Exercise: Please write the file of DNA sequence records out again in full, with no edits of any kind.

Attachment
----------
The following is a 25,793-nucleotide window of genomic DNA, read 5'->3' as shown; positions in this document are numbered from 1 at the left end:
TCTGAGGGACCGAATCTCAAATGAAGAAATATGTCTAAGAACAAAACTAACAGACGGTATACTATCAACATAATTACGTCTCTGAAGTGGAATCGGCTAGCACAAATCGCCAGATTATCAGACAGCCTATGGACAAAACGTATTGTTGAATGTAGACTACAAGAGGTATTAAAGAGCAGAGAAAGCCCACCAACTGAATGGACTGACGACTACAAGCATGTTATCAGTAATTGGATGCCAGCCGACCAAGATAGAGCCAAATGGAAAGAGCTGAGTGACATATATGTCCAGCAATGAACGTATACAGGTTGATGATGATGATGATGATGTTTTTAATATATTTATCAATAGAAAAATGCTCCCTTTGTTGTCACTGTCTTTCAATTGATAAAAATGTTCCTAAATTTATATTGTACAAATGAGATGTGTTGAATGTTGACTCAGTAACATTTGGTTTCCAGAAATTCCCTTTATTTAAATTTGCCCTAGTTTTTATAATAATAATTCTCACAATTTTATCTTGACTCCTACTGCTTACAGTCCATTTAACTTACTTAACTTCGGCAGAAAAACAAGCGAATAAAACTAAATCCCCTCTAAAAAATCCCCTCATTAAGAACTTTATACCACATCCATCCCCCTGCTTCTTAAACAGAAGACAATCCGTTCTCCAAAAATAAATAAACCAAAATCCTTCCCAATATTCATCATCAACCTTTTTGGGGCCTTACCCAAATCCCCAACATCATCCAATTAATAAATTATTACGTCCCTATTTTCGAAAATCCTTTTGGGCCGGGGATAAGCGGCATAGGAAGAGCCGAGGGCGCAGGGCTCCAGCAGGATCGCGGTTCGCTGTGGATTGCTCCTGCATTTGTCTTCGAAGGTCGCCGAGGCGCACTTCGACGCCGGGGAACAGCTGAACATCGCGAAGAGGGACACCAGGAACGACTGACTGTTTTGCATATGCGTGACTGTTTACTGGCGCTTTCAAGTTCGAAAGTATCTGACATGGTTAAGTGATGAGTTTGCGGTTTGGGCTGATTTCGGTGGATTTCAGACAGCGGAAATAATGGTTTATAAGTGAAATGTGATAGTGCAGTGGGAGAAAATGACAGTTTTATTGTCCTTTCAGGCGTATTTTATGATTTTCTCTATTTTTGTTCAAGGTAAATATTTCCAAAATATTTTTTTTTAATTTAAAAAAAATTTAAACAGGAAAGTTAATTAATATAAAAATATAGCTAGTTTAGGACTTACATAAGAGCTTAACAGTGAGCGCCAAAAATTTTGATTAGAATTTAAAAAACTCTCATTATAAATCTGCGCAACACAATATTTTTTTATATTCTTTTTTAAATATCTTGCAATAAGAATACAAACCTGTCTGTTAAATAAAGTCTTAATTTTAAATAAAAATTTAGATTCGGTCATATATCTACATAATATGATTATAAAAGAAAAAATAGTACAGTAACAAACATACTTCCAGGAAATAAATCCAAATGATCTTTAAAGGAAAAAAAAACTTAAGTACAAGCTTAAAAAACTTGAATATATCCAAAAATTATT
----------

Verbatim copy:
The following is a 25,793-nucleotide window of genomic DNA, read 5'->3' as shown; positions in this document are numbered from 1 at the left end:
TCTGAGGGACCGAATCTCAAATGAAGAAATATGTCTAAGAACAAAACTAACAGACGGTATACTATCAACATAATTACGTCTCTGAAGTGGAATCGGCTAGCACAAATCGCCAGATTATCAGACAGCCTATGGACAAAACGTATTGTTGAATGTAGACTACAAGAGGTATTAAAGAGCAGAGAAAGCCCACCAACTGAATGGACTGACGACTACAAGCATGTTATCAGTAATTGGATGCCAGCCGACCAAGATAGAGCCAAATGGAAAGAGCTGAGTGACATATATGTCCAGCAATGAACGTATACAGGTTGATGATGATGATGATGATGTTTTTAATATATTTATCAATAGAAAAATGCTCCCTTTGTTGTCACTGTCTTTCAATTGATAAAAATGTTCCTAAATTTATATTGTACAAATGAGATGTGTTGAATGTTGACTCAGTAACATTTGGTTTCCAGAAATTCCCTTTATTTAAATTTGCCCTAGTTTTTATAATAATAATTCTCACAATTTTATCTTGACTCCTACTGCTTACAGTCCATTTAACTTACTTAACTTCGGCAGAAAAACAAGCGAATAAAACTAAATCCCCTCTAAAAAATCCCCTCATTAAGAACTTTATACCACATCCATCCCCCTGCTTCTTAAACAGAAGACAATCCGTTCTCCAAAAATAAATAAACCAAAATCCTTCCCAATATTCATCATCAACCTTTTTGGGGCCTTACCCAAATCCCCAACATCATCCAATTAATAAATTATTACGTCCCTATTTTCGAAAATCCTTTTGGGCCGGGGATAAGCGGCATAGGAAGAGCCGAGGGCGCAGGGCTCCAGCAGGATCGCGGTTCGCTGTGGATTGCTCCTGCATTTGTCTTCGAAGGTCGCCGAGGCGCACTTCGACGCCGGGGAACAGCTGAACATCGCGAAGAGGGACACCAGGAACGACTGACTGTTTTGCATATGCGTGACTGTTTACTGGCGCTTTCAAGTTCGAAAGTATCTGACATGGTTAAGTGATGAGTTTGCGGTTTGGGCTGATTTCGGTGGATTTCAGACAGCGGAAATAATGGTTTATAAGTGAAATGTGATAGTGCAGTGGGAGAAAATGACAGTTTTATTGTCCTTTCAGGCGTATTTTATGATTTTCTCTATTTTTGTTCAAGGTAAATATTTCCAAAATATTTTTTTTTAATTTAAAAAAAATTTAAACAGGAAAGTTAATTAATATAAAAATATAGCTAGTTTAGGACTTACATAAGAGCTTAACAGTGAGCGCCAAAAATTTTGATTAGAATTTAAAAAACTCTCATTATAAATCTGCGCAACACAATATTTTTTTATATTCTTTTTTAAATATCTTGCAATAAGAATACAAACCTGTCTGTTAAATAAAGTCTTAATTTTAAATAAAAATTTAGATTCGGTCATATATCTACATAATATGATTATAAAAGAAAAAATAGTACAGTAACAAACATACTTCCAGGAAATAAATCCAAATGATCTTTAAAGGAAAAAAAAACTTAAGTACAAGCTTAAAAAACTTGAATATATCCAAAAATTATT